Define the term “Transfusion Associated Lung Injury (TRALI)”. Briefly outline its pathophysiology and clinical features.
TRALI is defined as:
a) occurrence of acute respiratory distress during or within 6 hrs of transfusion
b) presence of arterial desaturation on a pulse oximeter
c) absence of other causes of acute lung injury
The clinical features include: dyspnoea, fever, hypotension or hypertension, and documented hypoxemia
The pathophysiology of TRALI is due to the presence of leukoagglutinins in the donor plasma, which promotes neutrophil aggregation and sequestration in the pulmonary vasculature. It is now recognized that there is a broader spectrum of TRALI than purely leukoagglutinin mediated.
The Australian Red Cross has a nice summary of this issue.
A more thorough treatment is available from UpToDate.
According to the NHLBI, TRALI is diagnosed by the following criteria:
- Onset of symptoms within 6 hours of transfusion
- Bilateral chest infiltrates on CXR
- No other causes for acute lung injury (by the old ARDS definition)
- No pre-existing acute lung injury
- Absence of risk factors for other causes of ALI within the same time period
The clinical fatures are hypoxia, dyspnoea, fever, pulmonary oedema or pink frothy secretions from the ETT, hypotension and cyanosis.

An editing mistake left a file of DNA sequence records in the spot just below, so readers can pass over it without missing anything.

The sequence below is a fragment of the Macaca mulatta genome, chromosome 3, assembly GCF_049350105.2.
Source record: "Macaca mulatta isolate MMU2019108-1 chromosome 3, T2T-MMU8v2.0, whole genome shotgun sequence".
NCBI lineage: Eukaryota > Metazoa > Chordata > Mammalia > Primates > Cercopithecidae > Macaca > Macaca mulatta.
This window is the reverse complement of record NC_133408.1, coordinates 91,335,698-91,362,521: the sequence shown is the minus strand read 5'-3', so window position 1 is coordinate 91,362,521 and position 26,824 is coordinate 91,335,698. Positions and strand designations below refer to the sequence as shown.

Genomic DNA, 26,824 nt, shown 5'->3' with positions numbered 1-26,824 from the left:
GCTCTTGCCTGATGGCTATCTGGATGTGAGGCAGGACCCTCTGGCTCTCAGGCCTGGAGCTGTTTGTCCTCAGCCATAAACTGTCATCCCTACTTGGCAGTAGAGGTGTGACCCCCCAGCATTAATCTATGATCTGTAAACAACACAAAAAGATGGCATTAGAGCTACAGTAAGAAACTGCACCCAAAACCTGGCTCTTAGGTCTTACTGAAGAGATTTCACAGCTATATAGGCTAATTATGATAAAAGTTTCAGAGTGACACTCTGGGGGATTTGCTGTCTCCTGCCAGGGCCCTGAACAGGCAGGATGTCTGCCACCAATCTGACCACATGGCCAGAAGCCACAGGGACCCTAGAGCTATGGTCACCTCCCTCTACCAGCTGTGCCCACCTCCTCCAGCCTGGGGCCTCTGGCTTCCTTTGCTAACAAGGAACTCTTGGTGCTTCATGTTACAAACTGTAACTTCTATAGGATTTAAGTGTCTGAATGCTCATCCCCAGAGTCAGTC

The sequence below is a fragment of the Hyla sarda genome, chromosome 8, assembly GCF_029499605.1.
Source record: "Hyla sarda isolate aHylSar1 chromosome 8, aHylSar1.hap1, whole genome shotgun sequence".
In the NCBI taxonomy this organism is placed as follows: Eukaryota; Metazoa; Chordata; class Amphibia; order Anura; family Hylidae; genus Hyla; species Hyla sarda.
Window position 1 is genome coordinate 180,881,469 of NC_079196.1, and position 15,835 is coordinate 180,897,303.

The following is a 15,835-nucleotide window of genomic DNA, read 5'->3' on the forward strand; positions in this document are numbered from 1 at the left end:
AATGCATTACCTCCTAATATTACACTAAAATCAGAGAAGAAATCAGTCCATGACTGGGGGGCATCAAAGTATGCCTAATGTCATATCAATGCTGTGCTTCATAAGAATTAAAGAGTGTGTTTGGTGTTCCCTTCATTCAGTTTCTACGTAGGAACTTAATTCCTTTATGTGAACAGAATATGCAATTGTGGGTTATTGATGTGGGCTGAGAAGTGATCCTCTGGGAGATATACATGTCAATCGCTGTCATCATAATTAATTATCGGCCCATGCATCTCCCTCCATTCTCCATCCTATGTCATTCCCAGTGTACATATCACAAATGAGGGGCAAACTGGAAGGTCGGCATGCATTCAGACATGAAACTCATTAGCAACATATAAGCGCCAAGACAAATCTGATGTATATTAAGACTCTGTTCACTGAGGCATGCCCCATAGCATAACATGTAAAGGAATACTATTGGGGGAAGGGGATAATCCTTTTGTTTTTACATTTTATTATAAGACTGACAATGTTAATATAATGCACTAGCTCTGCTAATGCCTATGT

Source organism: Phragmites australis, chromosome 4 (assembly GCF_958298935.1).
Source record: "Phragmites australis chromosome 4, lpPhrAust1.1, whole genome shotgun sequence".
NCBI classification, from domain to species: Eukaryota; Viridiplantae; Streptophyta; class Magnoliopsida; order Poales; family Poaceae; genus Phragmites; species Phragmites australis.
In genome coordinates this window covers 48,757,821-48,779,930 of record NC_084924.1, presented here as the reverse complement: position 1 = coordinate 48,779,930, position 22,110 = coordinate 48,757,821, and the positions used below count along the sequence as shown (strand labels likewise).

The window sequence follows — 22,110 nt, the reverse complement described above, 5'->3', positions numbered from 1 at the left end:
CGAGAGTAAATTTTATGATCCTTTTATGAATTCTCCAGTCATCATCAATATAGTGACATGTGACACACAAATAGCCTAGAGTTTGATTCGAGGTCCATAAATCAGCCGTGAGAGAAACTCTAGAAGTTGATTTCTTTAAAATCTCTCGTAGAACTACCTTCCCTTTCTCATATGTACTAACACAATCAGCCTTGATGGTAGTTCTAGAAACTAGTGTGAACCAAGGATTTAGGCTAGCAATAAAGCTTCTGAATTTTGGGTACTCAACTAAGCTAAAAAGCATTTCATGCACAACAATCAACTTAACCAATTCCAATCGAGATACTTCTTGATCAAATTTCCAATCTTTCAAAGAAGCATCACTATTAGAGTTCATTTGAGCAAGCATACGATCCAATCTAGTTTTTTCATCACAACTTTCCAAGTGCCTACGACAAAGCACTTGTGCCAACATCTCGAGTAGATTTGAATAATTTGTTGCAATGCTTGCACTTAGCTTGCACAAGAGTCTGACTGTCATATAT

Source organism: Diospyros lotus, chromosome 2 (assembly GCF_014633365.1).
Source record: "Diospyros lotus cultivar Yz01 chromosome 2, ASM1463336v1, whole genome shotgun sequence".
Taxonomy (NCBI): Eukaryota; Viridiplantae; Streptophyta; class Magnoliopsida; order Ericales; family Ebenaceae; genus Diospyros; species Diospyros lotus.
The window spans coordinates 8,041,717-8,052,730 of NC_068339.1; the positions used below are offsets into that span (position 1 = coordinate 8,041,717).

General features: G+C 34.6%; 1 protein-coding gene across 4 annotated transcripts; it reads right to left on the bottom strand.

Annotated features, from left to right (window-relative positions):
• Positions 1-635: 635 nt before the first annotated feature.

The pathophysiology is well outlined in the below-linked article.
In short, neutrophils are sequestered in the lung parenchyma and are primed by endothelial cytokine release to repsond to trivial stimuli. The priming and sequestration seems to be due to endothelial cell activation. All of this is already happening before the trasnfusion. Then, the transfused blood is administered and it brings with it certain cytokine factors, or it results in the generation of inflammatry cytokines - either way, the increased pro-inflammatory stimulus causes all these sequestered neutrophils to activate and attack. The lung parenchyma is an innocent bystander in this.
Thus, the risk factors fro TRALI seem to be conditions with existing high levels of endothelial activation, such as:
- Critical illness of any sort
- Chronic alcoholism
- Shock states
- High ventilator pressures
- Positive fluid balance
Toy, Pearl, et al. "Transfusion-related acute lung injury: definition and review."Critical care medicine 33.4 (2005): 721-726.
Bux, Jürgen, and Ulrich JH Sachs. "The pathogenesis of transfusion‐related acute lung injury (TRALI)." British journal of haematology 136.6 (2007): 788-799.